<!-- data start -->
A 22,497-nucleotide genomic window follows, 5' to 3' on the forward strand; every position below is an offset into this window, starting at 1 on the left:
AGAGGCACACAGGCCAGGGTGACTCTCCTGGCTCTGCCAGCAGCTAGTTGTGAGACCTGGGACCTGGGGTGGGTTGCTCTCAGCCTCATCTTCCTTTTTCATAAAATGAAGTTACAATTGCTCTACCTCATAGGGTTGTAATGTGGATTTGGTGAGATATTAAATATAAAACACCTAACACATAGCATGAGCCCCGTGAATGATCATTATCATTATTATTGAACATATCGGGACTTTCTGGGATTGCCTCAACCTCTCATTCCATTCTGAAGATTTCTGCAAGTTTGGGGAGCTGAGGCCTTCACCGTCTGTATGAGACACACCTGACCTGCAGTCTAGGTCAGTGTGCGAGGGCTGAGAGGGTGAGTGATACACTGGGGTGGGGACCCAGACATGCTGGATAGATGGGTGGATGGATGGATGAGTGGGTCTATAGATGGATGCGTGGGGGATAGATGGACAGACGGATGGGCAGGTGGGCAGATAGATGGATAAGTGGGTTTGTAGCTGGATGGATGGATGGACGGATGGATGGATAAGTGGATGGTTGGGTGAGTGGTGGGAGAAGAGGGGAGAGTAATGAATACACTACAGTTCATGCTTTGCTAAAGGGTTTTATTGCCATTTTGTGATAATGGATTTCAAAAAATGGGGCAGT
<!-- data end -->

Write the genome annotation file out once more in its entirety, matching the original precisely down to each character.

A 22,497-nucleotide genomic window follows, 5' to 3' on the forward strand; every position below is an offset into this window, starting at 1 on the left:
AGAGGCACACAGGCCAGGGTGACTCTCCTGGCTCTGCCAGCAGCTAGTTGTGAGACCTGGGACCTGGGGTGGGTTGCTCTCAGCCTCATCTTCCTTTTTCATAAAATGAAGTTACAATTGCTCTACCTCATAGGGTTGTAATGTGGATTTGGTGAGATATTAAATATAAAACACCTAACACATAGCATGAGCCCCGTGAATGATCATTATCATTATTATTGAACATATCGGGACTTTCTGGGATTGCCTCAACCTCTCATTCCATTCTGAAGATTTCTGCAAGTTTGGGGAGCTGAGGCCTTCACCGTCTGTATGAGACACACCTGACCTGCAGTCTAGGTCAGTGTGCGAGGGCTGAGAGGGTGAGTGATACACTGGGGTGGGGACCCAGACATGCTGGATAGATGGGTGGATGGATGGATGAGTGGGTCTATAGATGGATGCGTGGGGGATAGATGGACAGACGGATGGGCAGGTGGGCAGATAGATGGATAAGTGGGTTTGTAGCTGGATGGATGGATGGACGGATGGATGGATAAGTGGATGGTTGGGTGAGTGGTGGGAGAAGAGGGGAGAGTAATGAATACACTACAGTTCATGCTTTGCTAAAGGGTTTTATTGCCATTTTGTGATAATGGATTTCAAAAAATGGGGCAGT